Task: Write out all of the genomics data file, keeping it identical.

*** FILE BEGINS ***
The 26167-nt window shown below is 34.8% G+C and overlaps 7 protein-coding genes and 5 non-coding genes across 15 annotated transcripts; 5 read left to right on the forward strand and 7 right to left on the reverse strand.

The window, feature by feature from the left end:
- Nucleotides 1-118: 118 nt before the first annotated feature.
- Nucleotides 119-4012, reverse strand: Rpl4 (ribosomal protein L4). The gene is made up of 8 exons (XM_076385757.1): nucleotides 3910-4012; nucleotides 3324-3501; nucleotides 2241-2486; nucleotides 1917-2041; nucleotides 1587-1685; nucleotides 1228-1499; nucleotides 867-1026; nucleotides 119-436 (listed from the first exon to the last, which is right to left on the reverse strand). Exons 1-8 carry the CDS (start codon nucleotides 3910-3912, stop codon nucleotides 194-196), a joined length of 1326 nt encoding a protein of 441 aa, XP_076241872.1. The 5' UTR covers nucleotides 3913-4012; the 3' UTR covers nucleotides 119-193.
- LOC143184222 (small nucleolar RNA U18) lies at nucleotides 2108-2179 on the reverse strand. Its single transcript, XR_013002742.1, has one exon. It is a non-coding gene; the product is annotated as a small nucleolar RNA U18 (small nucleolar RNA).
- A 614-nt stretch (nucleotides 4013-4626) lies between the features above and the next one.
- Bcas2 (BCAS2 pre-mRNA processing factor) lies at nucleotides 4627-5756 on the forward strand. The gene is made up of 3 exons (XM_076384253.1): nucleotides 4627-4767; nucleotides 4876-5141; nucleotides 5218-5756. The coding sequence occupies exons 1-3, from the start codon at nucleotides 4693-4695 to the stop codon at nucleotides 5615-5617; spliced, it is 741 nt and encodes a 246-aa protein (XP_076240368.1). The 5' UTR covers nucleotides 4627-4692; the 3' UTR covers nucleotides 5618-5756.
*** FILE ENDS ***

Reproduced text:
The 26167-nt window shown below is 34.8% G+C and overlaps 7 protein-coding genes and 5 non-coding genes across 15 annotated transcripts; 5 read left to right on the forward strand and 7 right to left on the reverse strand.

The window, feature by feature from the left end:
- Nucleotides 1-118: 118 nt before the first annotated feature.
- Nucleotides 119-4012, reverse strand: Rpl4 (ribosomal protein L4). The gene is made up of 8 exons (XM_076385757.1): nucleotides 3910-4012; nucleotides 3324-3501; nucleotides 2241-2486; nucleotides 1917-2041; nucleotides 1587-1685; nucleotides 1228-1499; nucleotides 867-1026; nucleotides 119-436 (listed from the first exon to the last, which is right to left on the reverse strand). Exons 1-8 carry the CDS (start codon nucleotides 3910-3912, stop codon nucleotides 194-196), a joined length of 1326 nt encoding a protein of 441 aa, XP_076241872.1. The 5' UTR covers nucleotides 3913-4012; the 3' UTR covers nucleotides 119-193.
- LOC143184222 (small nucleolar RNA U18) lies at nucleotides 2108-2179 on the reverse strand. Its single transcript, XR_013002742.1, has one exon. It is a non-coding gene; the product is annotated as a small nucleolar RNA U18 (small nucleolar RNA).
- A 614-nt stretch (nucleotides 4013-4626) lies between the features above and the next one.
- Bcas2 (BCAS2 pre-mRNA processing factor) lies at nucleotides 4627-5756 on the forward strand. The gene is made up of 3 exons (XM_076384253.1): nucleotides 4627-4767; nucleotides 4876-5141; nucleotides 5218-5756. The coding sequence occupies exons 1-3, from the start codon at nucleotides 4693-4695 to the stop codon at nucleotides 5615-5617; spliced, it is 741 nt and encodes a 246-aa protein (XP_076240368.1). The 5' UTR covers nucleotides 4627-4692; the 3' UTR covers nucleotides 5618-5756.